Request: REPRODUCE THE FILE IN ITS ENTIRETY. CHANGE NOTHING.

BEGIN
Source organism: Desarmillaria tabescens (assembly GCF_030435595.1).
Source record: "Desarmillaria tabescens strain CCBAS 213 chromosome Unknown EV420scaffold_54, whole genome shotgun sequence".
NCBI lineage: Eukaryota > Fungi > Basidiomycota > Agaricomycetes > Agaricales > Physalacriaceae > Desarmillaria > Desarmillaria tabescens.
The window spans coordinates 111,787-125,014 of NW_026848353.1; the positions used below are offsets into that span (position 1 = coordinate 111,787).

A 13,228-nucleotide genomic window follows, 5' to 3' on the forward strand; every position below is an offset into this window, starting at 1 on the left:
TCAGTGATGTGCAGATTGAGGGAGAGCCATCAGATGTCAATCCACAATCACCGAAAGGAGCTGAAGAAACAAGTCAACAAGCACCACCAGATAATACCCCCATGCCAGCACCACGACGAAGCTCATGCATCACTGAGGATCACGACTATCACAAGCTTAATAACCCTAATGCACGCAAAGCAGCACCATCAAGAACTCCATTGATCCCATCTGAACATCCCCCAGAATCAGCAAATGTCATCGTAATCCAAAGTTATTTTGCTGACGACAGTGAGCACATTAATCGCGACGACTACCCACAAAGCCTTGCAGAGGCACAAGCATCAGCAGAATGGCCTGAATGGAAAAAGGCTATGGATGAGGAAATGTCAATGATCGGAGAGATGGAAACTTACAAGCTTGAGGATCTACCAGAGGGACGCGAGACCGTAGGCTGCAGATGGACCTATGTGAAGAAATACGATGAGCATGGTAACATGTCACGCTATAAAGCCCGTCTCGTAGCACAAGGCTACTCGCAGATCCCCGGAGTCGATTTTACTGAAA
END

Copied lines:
Source organism: Desarmillaria tabescens (assembly GCF_030435595.1).
Source record: "Desarmillaria tabescens strain CCBAS 213 chromosome Unknown EV420scaffold_54, whole genome shotgun sequence".
NCBI lineage: Eukaryota > Fungi > Basidiomycota > Agaricomycetes > Agaricales > Physalacriaceae > Desarmillaria > Desarmillaria tabescens.
The window spans coordinates 111,787-125,014 of NW_026848353.1; the positions used below are offsets into that span (position 1 = coordinate 111,787).

A 13,228-nucleotide genomic window follows, 5' to 3' on the forward strand; every position below is an offset into this window, starting at 1 on the left:
TCAGTGATGTGCAGATTGAGGGAGAGCCATCAGATGTCAATCCACAATCACCGAAAGGAGCTGAAGAAACAAGTCAACAAGCACCACCAGATAATACCCCCATGCCAGCACCACGACGAAGCTCATGCATCACTGAGGATCACGACTATCACAAGCTTAATAACCCTAATGCACGCAAAGCAGCACCATCAAGAACTCCATTGATCCCATCTGAACATCCCCCAGAATCAGCAAATGTCATCGTAATCCAAAGTTATTTTGCTGACGACAGTGAGCACATTAATCGCGACGACTACCCACAAAGCCTTGCAGAGGCACAAGCATCAGCAGAATGGCCTGAATGGAAAAAGGCTATGGATGAGGAAATGTCAATGATCGGAGAGATGGAAACTTACAAGCTTGAGGATCTACCAGAGGGACGCGAGACCGTAGGCTGCAGATGGACCTATGTGAAGAAATACGATGAGCATGGTAACATGTCACGCTATAAAGCCCGTCTCGTAGCACAAGGCTACTCGCAGATCCCCGGAGTCGATTTTACTGAAA